Manga, cartoons are often blacklisted by parents and librarians in the west as inappropriate materials for learning. There is no such taboo here in Japan.
My daughter often brings home a number of manga books that are quite the hit with kids in her school, and her afterschool Kumon center offers plenty of learning materials in manga, such as Biographies of important people in history; and many historical books make surprisingly good reading and learning materials.
NHK has a manga version of Origins of the Japanese (based on their TV documentary: Origins of Japanese Special Project) that is excellent and many of the encyclopedia publishers offer manga books on world history and Japanese history. Most of these manga books are written by university professors who are experts in their field and are surprisingly accurate in the information that is presented.
Elsewhere, homeschooling materials in manga form in English are becoming popular materials for kids who need high-interest and visual materials. One such series is the Horrible Histories and the Horrible Science series … the highly illustrated format lends itself particularly well to explaining difficult concepts such as origins of life, universe.
Immediately below is an article that quotes manga museum executive director Takeshi Yoro who is also a medical scientist and educator saying “”Manga appeals to people whose brains have been trained to instantly grasp the overall meaning of a panel, or even an entire page or two at once. This is possible when the page layout is done well,” as well as advocating manga as a vehicle for covering “radical or controversial ideas, which is sometimes a difficult task for the mainstream media.” The second article excerpted below examines Manga as a legitimate field of education in itself, with good industry prospects.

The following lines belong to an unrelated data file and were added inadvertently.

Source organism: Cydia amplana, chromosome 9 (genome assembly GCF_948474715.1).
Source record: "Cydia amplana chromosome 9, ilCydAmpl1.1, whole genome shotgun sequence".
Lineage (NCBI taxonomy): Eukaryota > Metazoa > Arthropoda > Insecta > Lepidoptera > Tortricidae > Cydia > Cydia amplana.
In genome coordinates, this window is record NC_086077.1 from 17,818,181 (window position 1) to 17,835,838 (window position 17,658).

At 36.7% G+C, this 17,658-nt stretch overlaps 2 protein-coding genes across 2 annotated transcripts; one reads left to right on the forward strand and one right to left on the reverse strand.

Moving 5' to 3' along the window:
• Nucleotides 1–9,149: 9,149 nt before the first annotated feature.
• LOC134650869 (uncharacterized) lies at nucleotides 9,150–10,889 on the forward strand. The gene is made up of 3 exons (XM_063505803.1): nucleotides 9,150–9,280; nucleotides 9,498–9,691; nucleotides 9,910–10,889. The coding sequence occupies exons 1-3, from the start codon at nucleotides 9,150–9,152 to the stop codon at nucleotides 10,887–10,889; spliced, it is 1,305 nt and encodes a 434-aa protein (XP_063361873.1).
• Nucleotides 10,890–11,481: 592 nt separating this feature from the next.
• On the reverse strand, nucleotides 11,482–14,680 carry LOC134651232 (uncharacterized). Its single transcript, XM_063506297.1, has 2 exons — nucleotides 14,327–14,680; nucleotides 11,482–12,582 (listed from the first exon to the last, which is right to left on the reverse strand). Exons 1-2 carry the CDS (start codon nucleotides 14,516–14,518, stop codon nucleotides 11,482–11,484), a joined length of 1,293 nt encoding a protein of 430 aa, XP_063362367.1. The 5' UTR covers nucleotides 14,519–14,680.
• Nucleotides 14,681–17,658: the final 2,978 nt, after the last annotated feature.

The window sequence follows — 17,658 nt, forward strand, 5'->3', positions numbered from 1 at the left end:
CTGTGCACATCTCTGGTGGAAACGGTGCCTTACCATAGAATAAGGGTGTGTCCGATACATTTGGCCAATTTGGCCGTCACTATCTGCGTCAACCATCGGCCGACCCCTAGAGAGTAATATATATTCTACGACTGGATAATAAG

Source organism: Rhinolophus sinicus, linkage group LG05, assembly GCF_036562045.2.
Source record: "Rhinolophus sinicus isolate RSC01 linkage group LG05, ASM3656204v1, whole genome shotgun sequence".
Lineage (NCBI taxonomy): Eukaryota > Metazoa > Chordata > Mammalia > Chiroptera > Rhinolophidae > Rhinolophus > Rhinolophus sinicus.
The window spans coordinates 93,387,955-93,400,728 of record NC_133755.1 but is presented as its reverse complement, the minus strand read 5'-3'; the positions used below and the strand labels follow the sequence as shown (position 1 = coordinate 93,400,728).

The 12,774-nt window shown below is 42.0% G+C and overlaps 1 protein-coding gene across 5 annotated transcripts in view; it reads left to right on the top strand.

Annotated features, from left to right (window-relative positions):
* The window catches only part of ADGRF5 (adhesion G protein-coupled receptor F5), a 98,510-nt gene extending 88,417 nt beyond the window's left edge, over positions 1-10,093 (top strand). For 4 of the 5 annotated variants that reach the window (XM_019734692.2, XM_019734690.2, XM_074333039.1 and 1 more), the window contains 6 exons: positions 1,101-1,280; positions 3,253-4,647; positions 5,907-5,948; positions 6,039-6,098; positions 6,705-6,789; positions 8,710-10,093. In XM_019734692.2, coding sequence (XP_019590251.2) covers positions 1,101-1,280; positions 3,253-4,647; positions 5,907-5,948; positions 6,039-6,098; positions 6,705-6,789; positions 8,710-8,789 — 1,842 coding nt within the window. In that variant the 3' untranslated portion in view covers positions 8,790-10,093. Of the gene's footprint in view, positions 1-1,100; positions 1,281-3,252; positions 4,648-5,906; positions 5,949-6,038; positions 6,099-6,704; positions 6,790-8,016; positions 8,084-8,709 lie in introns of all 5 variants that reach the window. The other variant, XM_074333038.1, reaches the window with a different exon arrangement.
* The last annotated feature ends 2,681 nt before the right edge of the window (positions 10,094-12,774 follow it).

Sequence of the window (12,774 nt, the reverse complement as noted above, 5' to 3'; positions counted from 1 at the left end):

Manga: a tool for better thinking
Hiroko Ihara/Daily Yomiuri Staff Writer
Takeshi Yoro, executive director of the Kyoto International Manga Museum, caused a stir when he assumed the post upon the opening of the facility, as many observers felt manga’s pop culture form had little to do with his other high-minded activities.
Yoro, a medical scientist and educator, has contributed crucial research on the anatomical function of the human brain and authored a series of acclaimed philosophical and sociological essays. However, he has argued strongly that manga is also an important field of study.
“Manga take us to an imaginary world. They can be compared to works of fantasy in Western literature, like Harry Potter,” he said. “Western visitors often mock Japanese adults for reading manga on trains, but it’s no different from reading a horror or science fiction novel.”
Aged 4 when World War II broke out, Yoro says reading material was scarce during his childhood, but he borrowed illustrated boys’ magazines, precursors of modern manga, and was thrilled by the adventure and invention of the stories within.
“I hope Japanese will think about why manga has developed so strongly in Japan. People don’t really understand why this has happened,” he said.